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Are you being held back on Spotify by these three bad habits?

Even as streaming becomes the dominant means of accessing music, the streaming world can still feel like a new frontier to many musicians — and how you get your music noticed on platforms like Spotify often defies conventional wisdom (or at least the conventional wisdom of the old music industry).

A recent panel discussion at the BIME conference about “Developing New Artists in the Digital Age” sheds some light on three areas where many musicians are going wrong. I’ll summarize their advice below, or you can also listen to CD Baby’s Kevin Breuner and I talk about this same topic in episode #198 of The DIY Musician Podcast: “3 things that will hurt your music on Spotify.”

1. You worry about “vanity metrics”

Your play count doesn’t matter if nobody is adding your songs to their playlists or sharing with friends. Just like with YouTube, where average watch-time is more important than views, ENGAGEMENT is key on Spotify.

I’ve seen musicians streaming their own music on repeat to boost their play stats. It’s a bad idea, firstly, because if your user activity is public, we can see you doing it and that just looks lame. Second, you can get penalized for it. One friend even had his music removed from Spotify because they caught him trying to game the system, and I just heard about another notable musician whose single was removed from Spotify because he’d paid a click-farm service to generate “guaranteed” plays.

I say there’s no shame in having a small audience. So instead of worrying about your play count, find ways to encourage your modest following to actually engage with your music on Spotify.

2. You’re paying too much attention to curated playlists

Curated playlists are great, and getting a song added to a popular playlist can have a huge impact. We’ve even written a whole guide with strategies for building your Spotify resumé so you’re in a better position to attract attention from big playlist curators. But there’s something more important than curated playlists: algorithmic playlists like Release Radar and Discover Weekly.

Bryan Johnson, director of artists and management at Spotify UK, says “What we are seeing is that this playlist (Release Radar) is becoming a huge driver of streams – more than any of our programmed editorial playlists, which are the ones that everyone pitches for. It’s Release Radar which is driving listens.”

The more followers you have on Spotify, the more Release Radar playlists will surface your music. So the lesson is simple: get your fans to follow you on Spotify. That will be a smarter use of your time than pitching to popular playlisters, at least early on.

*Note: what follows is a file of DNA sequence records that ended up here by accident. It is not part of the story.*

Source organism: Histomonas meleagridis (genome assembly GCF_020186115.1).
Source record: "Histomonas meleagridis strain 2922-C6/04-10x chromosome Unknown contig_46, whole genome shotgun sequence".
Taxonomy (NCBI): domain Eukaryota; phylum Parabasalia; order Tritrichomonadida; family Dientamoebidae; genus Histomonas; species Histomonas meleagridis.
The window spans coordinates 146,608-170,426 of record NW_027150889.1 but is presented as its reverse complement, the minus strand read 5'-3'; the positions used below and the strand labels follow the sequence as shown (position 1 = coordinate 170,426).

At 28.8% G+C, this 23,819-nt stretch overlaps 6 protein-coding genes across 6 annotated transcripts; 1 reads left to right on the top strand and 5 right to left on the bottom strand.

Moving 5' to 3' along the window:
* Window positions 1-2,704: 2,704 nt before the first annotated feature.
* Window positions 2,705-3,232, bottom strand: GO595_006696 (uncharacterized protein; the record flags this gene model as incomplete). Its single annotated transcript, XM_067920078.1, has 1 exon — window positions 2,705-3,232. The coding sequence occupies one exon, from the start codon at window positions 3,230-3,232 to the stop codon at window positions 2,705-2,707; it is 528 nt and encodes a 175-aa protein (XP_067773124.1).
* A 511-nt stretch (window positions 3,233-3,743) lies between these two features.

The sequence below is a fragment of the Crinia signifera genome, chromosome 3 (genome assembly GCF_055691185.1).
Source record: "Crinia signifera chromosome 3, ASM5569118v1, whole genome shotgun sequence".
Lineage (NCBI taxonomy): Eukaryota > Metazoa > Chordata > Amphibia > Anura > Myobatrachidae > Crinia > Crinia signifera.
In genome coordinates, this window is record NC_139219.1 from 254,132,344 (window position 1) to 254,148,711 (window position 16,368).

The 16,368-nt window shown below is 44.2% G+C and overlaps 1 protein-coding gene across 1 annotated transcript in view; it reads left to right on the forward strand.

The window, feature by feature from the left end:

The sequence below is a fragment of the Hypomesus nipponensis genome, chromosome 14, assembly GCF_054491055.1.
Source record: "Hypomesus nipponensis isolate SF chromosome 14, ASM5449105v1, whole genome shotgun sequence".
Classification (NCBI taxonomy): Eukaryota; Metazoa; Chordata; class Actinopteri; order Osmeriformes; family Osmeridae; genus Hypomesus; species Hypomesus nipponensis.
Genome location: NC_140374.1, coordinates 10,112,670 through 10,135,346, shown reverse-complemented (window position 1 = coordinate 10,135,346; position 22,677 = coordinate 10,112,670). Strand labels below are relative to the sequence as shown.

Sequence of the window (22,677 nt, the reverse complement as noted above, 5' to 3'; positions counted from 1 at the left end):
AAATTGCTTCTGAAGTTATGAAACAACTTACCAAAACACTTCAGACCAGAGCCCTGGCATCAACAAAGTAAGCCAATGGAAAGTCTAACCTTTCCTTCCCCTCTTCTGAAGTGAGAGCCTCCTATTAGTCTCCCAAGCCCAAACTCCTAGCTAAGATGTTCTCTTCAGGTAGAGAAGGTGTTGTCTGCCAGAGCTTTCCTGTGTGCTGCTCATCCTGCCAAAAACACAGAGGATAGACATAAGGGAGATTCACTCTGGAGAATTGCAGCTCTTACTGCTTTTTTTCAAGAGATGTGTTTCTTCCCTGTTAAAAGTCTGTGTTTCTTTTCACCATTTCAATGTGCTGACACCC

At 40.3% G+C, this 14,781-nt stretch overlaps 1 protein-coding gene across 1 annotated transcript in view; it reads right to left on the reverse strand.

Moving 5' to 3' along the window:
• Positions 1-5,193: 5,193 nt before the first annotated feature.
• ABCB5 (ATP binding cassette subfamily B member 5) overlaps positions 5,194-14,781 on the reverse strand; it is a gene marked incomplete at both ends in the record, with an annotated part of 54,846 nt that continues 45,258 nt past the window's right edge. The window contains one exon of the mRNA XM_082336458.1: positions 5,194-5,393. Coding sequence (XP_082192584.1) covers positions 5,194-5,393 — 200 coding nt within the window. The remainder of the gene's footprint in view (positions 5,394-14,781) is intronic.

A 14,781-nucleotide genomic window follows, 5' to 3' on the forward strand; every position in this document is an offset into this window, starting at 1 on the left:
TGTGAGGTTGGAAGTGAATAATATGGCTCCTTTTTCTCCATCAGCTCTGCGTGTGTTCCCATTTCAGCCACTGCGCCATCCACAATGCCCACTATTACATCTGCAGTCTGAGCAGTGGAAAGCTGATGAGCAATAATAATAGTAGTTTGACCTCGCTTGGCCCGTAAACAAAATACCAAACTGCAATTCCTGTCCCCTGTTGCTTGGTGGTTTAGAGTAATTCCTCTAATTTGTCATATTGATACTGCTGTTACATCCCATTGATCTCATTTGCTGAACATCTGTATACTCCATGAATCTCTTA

3. You’re not releasing enough music

If you want to do well on Spotify, you should release music more frequently.

Johnson explains, “We are dealing in attention economics. Gone are the days when you can just spend six or eight weeks prepping a single and then dropping it to see how it does. Now you can just drop the track and then work it. Because the track’s available, people want it; people want more and more tracks. The more individual tracks [you have], the more chances you are getting to present your music to people.”

And when working on bigger recording projects, you gotta remember: you can’t disappear between albums. You need to keep the momentum going. And that means “stockpiling” extra material to drop between larger EP or LP releases. “Be a few tracks ahead of yourself,” says Johnson.

Of course CD Baby can help you distribute all your music to Spotify (and Apple Music, iTunes, Amazon, Pandora Premium, and 100+ other digital music platforms). Plus, you’ll get YouTube monetization, sync licensing, daily trending reports from Spotify, and so much more. Distribute your music today!


Well, I think that summarizes the lessons from the New Artists in the Digital Age panel at BIME, but there are probably a few other bad streaming promotion habits they didn’t mention. If you have advice to add, please comment below.

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  • I think he means that you can put the track out, and then put your promo energy behind it (rather than spending 2 or 3 months gearing up to the release with a big radio push, tons of press, etc.) Like, instead of investing all that energy and money into a single launch, you can spend some of that time to create/release MORE material, and then invest in whatever songs seem to be catching on and gaining momentum. I mean,releasing a bunch of singles still takes planning, but you don’t have to go crazy on any one release beforehand. If a particular song seems to be performing well with your existing audience, you can bring out the big guns at that point to give it more reach.

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  • Mya

    How do you like using Jango? Does it work really well in that way?